Immediately after GMAC became eligible for TARP money, GM reduced to zero the interest rate"¦ on certain models. This, of course, penalizes GM competitors, including Toyota, Honda and other "transplants" whose cars are made in America by Americans for Americans, and Ford, which does not have the freedom of maneuver conferred by TARP money because Ford is not taking any"¦

GMAC has begun making loans to borrowers with credit scores as low as 621, a significant relaxation of the 700 minimum score the company adopted just three months ago as it struggled to survive. America's median credit score is 723"¦

This perhaps might explain why GM, unlike other banks with low stress-test scores, was unable to get any private capital.   Because lenders know GMAC will just hand the money over to car buyers with little prospect for getting any value back in return.  Incentives for GMAC to take losses to sell cars, always an issue under GM's private management, will only increase as the Administration looks to create some evidence - any evidence - that their GM investment isn't a total dog.  Witness $3 billion in cash for clunkers funds that went to buy $1 billion of used vehicles.

Postscript: Related news, the 10 most ridiculous uses of stimulus funds. Seems like there would be a lot of competition for this award.

66,667% Contingency Fee

Via Overlawyered:

The settlement discussed in this space July 17 "” in which lawyers nabbed more than $25 million in fees and expenses, while fewer than 100 consumers redeemed Ford coupons worth $37,500 "” was covered by the Associated Press last week, which stirred outrage in many quarters [Krauss/PoL, Greenfield, Cal Biz Lit]. As Cal Civil Justice notes, the settlement was purportedly on behalf of owners who suffered no rollover or other mishap. Instead, it sought damages for losses in the vehicle's resale value due to adverse publicity, a nicely circular theory, since the adverse publicity was in good measure propelled by various allies of the plaintiff's bar.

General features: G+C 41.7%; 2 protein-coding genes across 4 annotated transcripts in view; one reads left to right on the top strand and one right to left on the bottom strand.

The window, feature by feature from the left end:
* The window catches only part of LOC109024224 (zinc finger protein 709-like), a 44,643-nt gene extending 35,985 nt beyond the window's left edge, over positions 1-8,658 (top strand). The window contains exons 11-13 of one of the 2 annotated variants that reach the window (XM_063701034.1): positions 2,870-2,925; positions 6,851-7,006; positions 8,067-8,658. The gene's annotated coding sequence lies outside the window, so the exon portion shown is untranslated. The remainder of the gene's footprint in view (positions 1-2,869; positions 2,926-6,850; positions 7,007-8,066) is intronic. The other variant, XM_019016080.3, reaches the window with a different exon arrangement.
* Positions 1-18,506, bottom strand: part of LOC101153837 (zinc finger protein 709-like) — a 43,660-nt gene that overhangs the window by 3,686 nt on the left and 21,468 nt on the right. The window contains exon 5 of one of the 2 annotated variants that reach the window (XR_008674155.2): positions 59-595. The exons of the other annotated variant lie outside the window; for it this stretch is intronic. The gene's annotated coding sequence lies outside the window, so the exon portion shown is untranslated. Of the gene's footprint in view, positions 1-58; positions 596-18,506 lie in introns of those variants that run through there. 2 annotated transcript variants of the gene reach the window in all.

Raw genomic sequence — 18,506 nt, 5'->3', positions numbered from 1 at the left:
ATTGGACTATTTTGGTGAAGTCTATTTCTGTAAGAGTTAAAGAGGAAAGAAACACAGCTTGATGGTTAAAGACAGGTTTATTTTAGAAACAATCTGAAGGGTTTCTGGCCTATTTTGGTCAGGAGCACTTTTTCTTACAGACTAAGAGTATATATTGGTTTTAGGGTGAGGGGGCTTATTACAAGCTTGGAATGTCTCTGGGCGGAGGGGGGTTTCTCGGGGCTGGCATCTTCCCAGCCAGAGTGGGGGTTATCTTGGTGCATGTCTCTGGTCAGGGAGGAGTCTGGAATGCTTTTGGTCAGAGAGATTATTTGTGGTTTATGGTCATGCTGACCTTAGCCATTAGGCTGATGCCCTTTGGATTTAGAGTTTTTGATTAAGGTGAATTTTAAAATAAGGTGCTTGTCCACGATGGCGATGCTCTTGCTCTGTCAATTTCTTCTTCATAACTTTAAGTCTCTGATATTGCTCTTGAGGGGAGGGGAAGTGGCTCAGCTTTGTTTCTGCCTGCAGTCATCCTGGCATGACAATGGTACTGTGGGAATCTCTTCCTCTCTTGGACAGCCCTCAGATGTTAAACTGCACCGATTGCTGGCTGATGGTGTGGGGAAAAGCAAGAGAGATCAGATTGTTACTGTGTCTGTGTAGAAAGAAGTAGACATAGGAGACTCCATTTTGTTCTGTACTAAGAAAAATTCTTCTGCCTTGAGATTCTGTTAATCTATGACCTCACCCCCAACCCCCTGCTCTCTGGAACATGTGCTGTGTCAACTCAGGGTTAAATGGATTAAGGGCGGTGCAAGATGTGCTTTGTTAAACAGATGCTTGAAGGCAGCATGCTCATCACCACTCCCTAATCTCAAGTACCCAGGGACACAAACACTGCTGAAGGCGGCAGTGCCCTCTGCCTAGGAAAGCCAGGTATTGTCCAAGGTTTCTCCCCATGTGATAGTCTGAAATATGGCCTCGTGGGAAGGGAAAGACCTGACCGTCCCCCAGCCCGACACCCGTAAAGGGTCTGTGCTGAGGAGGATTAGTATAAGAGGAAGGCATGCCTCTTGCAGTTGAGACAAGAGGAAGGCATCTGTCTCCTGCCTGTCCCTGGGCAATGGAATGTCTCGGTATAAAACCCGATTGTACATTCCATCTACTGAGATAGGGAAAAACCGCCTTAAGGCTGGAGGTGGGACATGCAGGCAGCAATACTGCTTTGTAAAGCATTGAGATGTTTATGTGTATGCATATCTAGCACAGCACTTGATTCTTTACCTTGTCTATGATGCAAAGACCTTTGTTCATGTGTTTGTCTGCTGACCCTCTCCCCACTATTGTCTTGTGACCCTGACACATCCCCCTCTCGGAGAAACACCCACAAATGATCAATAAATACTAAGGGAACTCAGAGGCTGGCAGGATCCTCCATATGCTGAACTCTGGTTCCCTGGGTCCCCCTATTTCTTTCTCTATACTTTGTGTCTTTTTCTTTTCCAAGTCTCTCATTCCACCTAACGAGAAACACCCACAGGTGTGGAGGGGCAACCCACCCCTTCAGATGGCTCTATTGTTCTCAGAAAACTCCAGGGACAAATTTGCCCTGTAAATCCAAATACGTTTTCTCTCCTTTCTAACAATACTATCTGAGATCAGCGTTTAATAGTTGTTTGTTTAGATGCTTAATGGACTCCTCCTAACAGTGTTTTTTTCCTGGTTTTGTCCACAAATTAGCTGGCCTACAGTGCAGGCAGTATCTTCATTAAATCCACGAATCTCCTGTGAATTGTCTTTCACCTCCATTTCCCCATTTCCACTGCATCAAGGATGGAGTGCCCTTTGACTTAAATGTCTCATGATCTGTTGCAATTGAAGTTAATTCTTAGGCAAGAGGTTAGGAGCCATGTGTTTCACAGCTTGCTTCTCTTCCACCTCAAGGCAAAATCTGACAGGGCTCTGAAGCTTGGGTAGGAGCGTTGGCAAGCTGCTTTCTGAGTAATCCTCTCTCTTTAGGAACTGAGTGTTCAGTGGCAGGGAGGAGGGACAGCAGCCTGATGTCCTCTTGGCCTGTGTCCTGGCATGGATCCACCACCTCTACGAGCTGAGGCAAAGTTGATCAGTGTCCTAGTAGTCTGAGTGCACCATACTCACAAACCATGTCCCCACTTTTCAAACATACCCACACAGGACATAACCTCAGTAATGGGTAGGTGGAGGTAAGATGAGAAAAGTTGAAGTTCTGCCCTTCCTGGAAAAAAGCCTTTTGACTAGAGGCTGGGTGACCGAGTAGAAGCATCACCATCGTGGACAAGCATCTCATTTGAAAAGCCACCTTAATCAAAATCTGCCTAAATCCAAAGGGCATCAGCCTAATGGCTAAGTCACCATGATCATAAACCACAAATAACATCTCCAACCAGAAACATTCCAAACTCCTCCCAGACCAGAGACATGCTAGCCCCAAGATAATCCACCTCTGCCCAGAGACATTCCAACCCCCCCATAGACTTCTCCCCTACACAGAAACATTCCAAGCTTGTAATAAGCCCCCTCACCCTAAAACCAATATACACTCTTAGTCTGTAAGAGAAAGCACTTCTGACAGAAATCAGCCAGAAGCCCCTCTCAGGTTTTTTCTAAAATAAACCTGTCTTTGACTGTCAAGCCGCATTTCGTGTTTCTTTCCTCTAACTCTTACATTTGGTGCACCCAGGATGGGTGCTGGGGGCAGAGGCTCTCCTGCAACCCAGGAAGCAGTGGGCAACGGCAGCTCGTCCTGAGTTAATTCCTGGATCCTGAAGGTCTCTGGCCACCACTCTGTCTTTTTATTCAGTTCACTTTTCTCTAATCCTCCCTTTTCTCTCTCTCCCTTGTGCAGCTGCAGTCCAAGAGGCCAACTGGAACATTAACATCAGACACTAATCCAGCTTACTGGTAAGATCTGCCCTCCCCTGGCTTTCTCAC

Sorry Chevy

We own about 100 trucks as part of the business, many of them Chevy's.  We are going out right now to replace several, and I just can't bring myself to do business with Government Motors.  So its Ford trucks for now.

Those Stable, Happy 1950's

From an article about the Edsel:

total new car sales in the United States declined 31% from the 1957 to 1958 model years

Gosh, and we managed to get out of that without spending a trillion dollars.  Wow.

Postscript: Sometimes it is hard for fiction to top reality.  In vacation, the movie-makers tried to create the ugliest station wagon they could imagine.

truckster

They didn't even come close to topping reality

edsel

Add GM, Ford, and Chrysler to this List

Via TJIC, who had a much better title, "poor credit risks remain poor credit risks, even after you give them a free pony"

Recent data suggests that many borrowers who received help with mortgage modifications earlier this year tended to re-default on their payments, a top U.S. banking regulator said on Monday.

"The results, I confess, were somewhat surprising, and not in a good way," said John Dugan, head of the U.S. Office of the Comptroller of the Currency, in prepared remarks for a U.S. housing forum.

"Put simply, it shows that over half of mortgage modifications seemed not to be working after six months," he said.

You can absolutely, without a doubt, add the Big 3 to the list of folks who will be facing default once again just months after getting their first dollop of federal money.